1. Feed your body how it is meant to be fed – a focus on a whole food, with a sprinkle of chocolate cake and wine. Remembering that weight loss (eating less) and health (predominant whole food diet) are, in many ways, two different things.
2. Move more – we know our hunter-gatherer ancestors walked around 40,000 steps a day. As modern humans we average just 5000 steps a day. So, get out and move more. Ideally, throw some resistance training in there to promote valuable muscle mass too. Fighting against your primitively lazy brain and taking the stairs instead of the escalator will help as well!
3. Socialise – be around other humans, put your phone down, and connect with people face to face. You are a tribal creature, that is at its happiest when around other like-minded beings. Obviously, still embrace alone time and choose your audience wisely.
4. Keep it simple – often stepping away from social media, from watching the news, from any other stimulus of the modern world, can work wonders for your mental health. Although deeply sociable, we are designed to live simple, stress-free lives. We yearn for the simple life because that’s where we originated from.
5. Reduce anxiety – remembering you have the choice to do what you want, when you want. If you think a place or person will trigger your anxiety then avoid the situation. Sometimes social pressure can seemingly take away our right to choose – take back control. Being aware of your flight/fight system is important when you feel your anxiety kicking off – don’t give yourself a hard time, and understand there are very real reasons for it, however out of context they may seem to the rational part of your brain.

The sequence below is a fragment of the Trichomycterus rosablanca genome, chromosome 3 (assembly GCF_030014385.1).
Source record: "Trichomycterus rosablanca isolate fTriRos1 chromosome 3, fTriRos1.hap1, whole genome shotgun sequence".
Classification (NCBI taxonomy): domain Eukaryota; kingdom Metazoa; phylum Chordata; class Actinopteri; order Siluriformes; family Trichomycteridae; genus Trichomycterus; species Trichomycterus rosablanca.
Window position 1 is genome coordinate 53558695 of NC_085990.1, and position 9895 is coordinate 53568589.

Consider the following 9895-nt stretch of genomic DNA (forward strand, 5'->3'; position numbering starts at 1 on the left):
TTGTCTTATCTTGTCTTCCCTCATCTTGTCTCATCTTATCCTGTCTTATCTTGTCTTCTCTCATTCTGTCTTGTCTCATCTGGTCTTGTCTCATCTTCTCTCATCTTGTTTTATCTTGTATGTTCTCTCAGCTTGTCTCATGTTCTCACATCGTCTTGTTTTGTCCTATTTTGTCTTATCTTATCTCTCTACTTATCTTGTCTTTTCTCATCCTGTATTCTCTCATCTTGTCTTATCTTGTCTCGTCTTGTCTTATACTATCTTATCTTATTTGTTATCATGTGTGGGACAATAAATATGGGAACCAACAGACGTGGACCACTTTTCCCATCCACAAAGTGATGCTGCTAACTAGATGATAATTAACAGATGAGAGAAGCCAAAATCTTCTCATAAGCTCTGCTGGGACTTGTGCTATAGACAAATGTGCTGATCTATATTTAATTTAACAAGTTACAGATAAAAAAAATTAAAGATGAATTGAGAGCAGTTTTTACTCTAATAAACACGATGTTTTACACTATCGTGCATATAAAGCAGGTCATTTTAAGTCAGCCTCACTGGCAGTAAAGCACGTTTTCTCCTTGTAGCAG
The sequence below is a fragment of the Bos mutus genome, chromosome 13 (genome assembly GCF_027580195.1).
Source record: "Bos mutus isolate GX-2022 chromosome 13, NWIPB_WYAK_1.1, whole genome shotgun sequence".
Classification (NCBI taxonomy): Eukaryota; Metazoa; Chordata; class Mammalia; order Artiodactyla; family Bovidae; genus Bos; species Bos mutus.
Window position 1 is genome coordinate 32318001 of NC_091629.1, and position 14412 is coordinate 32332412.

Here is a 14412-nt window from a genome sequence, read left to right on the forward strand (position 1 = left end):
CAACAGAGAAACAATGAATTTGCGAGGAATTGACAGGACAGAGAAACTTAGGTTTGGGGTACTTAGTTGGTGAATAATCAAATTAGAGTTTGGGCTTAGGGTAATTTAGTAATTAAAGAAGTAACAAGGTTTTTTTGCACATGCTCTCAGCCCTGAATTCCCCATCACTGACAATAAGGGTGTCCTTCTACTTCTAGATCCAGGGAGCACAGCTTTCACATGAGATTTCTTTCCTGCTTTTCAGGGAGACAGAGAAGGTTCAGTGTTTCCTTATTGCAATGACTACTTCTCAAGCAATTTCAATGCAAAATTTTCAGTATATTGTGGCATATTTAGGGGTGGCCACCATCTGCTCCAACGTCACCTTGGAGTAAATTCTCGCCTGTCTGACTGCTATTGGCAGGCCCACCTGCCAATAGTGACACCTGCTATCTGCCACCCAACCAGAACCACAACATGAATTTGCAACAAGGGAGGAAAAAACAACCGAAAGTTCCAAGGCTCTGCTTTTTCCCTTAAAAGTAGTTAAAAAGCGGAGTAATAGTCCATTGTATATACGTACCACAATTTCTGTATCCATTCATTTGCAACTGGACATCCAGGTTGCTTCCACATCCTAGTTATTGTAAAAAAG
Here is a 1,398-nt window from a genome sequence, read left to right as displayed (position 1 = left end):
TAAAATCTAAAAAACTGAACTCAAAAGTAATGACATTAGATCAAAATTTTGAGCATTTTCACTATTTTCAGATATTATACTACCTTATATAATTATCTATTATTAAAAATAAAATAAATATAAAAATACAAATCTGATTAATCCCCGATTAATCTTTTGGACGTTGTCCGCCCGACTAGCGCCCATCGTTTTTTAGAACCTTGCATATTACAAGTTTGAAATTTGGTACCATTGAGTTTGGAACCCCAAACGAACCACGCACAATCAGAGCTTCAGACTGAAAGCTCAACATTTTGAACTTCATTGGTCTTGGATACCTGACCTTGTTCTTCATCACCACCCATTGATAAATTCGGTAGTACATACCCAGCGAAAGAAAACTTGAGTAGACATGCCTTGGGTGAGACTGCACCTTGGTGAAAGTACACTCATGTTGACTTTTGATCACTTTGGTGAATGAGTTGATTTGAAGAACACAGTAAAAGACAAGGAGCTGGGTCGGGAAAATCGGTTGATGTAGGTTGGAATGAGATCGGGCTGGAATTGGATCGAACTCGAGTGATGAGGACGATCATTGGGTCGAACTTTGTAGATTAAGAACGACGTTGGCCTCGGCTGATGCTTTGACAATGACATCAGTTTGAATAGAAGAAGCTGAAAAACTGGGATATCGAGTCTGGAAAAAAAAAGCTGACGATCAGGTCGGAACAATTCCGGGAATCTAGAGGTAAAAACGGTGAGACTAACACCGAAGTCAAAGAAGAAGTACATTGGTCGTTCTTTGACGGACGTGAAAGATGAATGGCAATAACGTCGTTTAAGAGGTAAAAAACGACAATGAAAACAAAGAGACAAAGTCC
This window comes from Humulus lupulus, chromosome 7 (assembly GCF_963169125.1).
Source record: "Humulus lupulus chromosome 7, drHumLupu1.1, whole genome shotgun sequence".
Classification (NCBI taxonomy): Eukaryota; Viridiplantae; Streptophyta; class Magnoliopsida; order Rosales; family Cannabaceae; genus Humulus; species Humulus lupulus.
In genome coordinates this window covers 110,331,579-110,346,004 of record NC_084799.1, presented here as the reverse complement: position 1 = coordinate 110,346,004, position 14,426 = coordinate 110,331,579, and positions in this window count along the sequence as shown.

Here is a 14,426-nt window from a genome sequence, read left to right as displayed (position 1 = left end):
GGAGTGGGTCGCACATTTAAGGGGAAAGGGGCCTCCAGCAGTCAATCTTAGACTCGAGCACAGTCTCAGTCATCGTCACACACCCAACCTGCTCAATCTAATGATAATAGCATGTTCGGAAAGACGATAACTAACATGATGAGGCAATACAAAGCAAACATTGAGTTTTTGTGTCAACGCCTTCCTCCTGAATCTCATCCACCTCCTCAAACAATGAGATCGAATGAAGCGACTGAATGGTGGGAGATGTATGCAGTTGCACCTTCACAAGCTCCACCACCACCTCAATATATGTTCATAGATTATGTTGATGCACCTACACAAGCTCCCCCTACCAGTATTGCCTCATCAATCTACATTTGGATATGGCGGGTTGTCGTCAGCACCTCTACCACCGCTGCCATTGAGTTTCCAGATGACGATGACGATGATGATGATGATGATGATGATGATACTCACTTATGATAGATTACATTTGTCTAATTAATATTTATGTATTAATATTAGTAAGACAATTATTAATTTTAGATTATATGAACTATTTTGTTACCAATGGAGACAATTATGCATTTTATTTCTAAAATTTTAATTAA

Some 300,000 years ago the human brain began to get smart through a chance evolutionary mutation. We became the type of human we still are today – Homo-Sapiens (Latin for ‘wise man’).
From that point on we have continually progressed further and further away from the hunter-gatherer environment in which we are still genetically built for. Within the midst of our new-found intelligence it’s easy to forget that we are still driven by very primitive motives, just like all other creatures.
It is important to note that if you managed to, somehow, revive our caveman ancestors, and bring them into the twenty-first century, they, too, would be susceptible to all the issues we face as modern humans. They, too, would likely be a little rotund, rather lazy, and probably highly bloody anxious.
How strange a realisation that, in many ways, we are consciously making ourselves more unhappy in our incessant drive for progression. Is it possible to be too successful? I think, perhaps, it is. The human species is becoming living proof of that.
My hope, as always, is that by understanding why you do what you do on a primitive, subconscious level, no matter how irrational it may seem, you start accepting your mistakes and ‘flaws’.
All my love,
Sam Jones Fitness